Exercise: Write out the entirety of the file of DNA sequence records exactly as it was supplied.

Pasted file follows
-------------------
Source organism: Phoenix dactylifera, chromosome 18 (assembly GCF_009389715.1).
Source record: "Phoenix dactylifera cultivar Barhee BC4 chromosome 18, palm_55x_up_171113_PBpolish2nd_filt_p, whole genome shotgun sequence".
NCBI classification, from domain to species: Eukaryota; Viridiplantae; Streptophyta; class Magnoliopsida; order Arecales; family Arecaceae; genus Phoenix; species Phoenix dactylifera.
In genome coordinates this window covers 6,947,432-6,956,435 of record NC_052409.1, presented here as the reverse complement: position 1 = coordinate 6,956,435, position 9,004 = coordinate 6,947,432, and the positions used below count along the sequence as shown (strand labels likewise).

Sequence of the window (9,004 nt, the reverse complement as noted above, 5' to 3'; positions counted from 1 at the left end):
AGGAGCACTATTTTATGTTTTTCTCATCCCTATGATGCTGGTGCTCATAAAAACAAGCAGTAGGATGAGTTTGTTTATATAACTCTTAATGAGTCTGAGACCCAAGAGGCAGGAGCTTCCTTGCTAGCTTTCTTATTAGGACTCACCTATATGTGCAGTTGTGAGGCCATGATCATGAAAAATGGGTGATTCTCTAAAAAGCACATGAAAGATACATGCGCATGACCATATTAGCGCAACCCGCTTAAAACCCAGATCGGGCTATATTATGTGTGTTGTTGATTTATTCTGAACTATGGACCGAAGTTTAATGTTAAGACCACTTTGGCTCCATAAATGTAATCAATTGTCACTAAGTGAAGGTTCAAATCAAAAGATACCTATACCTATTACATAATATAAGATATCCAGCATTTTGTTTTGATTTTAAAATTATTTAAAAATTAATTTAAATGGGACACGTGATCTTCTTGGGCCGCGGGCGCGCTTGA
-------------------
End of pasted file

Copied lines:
Source organism: Phoenix dactylifera, chromosome 18 (assembly GCF_009389715.1).
Source record: "Phoenix dactylifera cultivar Barhee BC4 chromosome 18, palm_55x_up_171113_PBpolish2nd_filt_p, whole genome shotgun sequence".
NCBI classification, from domain to species: Eukaryota; Viridiplantae; Streptophyta; class Magnoliopsida; order Arecales; family Arecaceae; genus Phoenix; species Phoenix dactylifera.
In genome coordinates this window covers 6,947,432-6,956,435 of record NC_052409.1, presented here as the reverse complement: position 1 = coordinate 6,956,435, position 9,004 = coordinate 6,947,432, and the positions used below count along the sequence as shown (strand labels likewise).

Sequence of the window (9,004 nt, the reverse complement as noted above, 5' to 3'; positions counted from 1 at the left end):
AGGAGCACTATTTTATGTTTTTCTCATCCCTATGATGCTGGTGCTCATAAAAACAAGCAGTAGGATGAGTTTGTTTATATAACTCTTAATGAGTCTGAGACCCAAGAGGCAGGAGCTTCCTTGCTAGCTTTCTTATTAGGACTCACCTATATGTGCAGTTGTGAGGCCATGATCATGAAAAATGGGTGATTCTCTAAAAAGCACATGAAAGATACATGCGCATGACCATATTAGCGCAACCCGCTTAAAACCCAGATCGGGCTATATTATGTGTGTTGTTGATTTATTCTGAACTATGGACCGAAGTTTAATGTTAAGACCACTTTGGCTCCATAAATGTAATCAATTGTCACTAAGTGAAGGTTCAAATCAAAAGATACCTATACCTATTACATAATATAAGATATCCAGCATTTTGTTTTGATTTTAAAATTATTTAAAAATTAATTTAAATGGGACACGTGATCTTCTTGGGCCGCGGGCGCGCTTGA